African Journal of

  • Abbreviation: Afr. J. Biotechnol.
  • Language: English
  • ISSN: 1684-5315
  • DOI: 10.5897/AJB
  • Start Year: 2002
  • Published Articles: 12291

Full Length Research Paper

GST genotypes in head and neck cancer patients and its clinical implications

K. Sabitha1, M. V. V. Reddy2 and Kaiser Jamil3*
  1Mahavir Medical Research Center, Hyderabad, A.P. India.     2Osmania Medical College, Hyderabad, India.   3Indo American Cancer Institute and Research Centre, Road No 14, Banjara Hills, Hyderabad-500 034, AP, India.
Email: [email protected], [email protected]

  •  Accepted: 01 September 2008
  •  Published: 05 November 2008



Polymorphisms of carcinogen-metabolizing enzymes, known to be involved in metabolism of carcinogens found in tobacco smoke, are relatively common in most populations. Cigarette and bidi smoking has been demonstrated to increase the risk of head and neck cancers in our study group. This study evaluated the risk of head and neck cancers (HNC) in relation to two deletion polymorphisms of the glutathione S-transferase family GST M1 and GST T1. We found that the null GST M1 and GST T1 genotypes were associated with an increased risk of developing head and neck cancers. We found smokers, with null genotypes of GST M1 (68.3%) and GST T1 (57.5%) were at a significantly higher risk of head and neck cancers. It is possible that the decreased activity of GST affects various functions like the mechanisms of DNA damage, including those mediated by tobacco and oxidative stress. The present study investigated whether homozygous gene deletions of GST M1 and GST T1 increases the incidence of head and neck cancers and explored the relationship between the GST genotype patients to clarify the multistep pathogenesis of these cancers based on this possible genetic predisposition. Based on these results it is also concluded that genotyping of GSTs would be a useful biomarker for determining the risk of head and neck cancers in bidi and cigarette smokers.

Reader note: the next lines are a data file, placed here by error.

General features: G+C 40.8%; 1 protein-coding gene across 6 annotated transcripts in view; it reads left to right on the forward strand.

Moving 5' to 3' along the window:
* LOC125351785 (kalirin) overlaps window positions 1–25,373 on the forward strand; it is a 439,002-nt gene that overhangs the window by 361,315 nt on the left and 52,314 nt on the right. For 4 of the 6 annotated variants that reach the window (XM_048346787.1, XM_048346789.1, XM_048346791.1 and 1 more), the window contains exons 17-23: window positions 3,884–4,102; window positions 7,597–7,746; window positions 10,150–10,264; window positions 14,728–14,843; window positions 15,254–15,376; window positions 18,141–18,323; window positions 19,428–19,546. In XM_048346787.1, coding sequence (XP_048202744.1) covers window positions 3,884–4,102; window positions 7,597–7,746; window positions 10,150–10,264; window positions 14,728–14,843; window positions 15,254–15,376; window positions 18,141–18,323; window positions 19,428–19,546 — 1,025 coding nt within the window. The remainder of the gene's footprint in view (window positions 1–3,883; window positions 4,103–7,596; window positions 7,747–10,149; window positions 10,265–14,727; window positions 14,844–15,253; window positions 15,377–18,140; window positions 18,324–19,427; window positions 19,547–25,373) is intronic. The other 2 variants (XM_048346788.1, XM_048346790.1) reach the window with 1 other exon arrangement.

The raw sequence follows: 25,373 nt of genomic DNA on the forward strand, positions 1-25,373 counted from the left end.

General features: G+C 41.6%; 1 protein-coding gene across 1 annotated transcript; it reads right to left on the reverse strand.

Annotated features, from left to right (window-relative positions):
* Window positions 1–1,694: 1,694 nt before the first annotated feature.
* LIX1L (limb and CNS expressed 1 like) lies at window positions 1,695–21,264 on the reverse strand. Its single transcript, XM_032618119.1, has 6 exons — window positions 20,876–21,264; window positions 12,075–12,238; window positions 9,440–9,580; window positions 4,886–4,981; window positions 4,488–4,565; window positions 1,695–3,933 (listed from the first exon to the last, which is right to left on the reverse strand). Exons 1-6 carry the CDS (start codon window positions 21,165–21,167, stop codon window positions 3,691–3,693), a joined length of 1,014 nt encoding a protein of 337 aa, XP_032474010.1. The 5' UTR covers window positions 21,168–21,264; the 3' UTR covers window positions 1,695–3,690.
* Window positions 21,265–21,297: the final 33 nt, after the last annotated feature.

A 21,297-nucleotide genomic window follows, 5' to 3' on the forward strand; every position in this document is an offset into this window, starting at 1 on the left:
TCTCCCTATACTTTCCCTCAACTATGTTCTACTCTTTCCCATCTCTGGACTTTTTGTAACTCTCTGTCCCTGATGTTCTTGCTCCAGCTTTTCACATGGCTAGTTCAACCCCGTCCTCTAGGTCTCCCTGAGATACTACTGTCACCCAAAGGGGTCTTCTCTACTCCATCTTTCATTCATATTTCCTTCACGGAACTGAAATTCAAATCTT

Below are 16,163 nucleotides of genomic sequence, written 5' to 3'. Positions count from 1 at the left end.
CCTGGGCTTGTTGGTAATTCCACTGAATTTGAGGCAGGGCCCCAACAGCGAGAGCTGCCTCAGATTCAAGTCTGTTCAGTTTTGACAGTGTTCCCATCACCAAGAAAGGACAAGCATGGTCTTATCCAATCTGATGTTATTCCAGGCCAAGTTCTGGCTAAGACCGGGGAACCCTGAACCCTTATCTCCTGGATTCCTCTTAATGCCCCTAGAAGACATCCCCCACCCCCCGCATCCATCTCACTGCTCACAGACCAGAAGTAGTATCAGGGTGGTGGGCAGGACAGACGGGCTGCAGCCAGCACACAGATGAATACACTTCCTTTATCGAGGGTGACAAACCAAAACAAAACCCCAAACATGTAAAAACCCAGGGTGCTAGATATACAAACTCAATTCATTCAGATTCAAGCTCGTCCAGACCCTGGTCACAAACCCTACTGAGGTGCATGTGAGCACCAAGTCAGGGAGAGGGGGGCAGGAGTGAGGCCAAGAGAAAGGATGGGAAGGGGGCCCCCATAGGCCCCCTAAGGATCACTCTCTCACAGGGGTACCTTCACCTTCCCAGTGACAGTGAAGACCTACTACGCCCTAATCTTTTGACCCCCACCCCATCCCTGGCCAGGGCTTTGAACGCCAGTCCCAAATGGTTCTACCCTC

Key words: Polymorphisms, genotypes, glutathione S-transferases, head and neck cancer.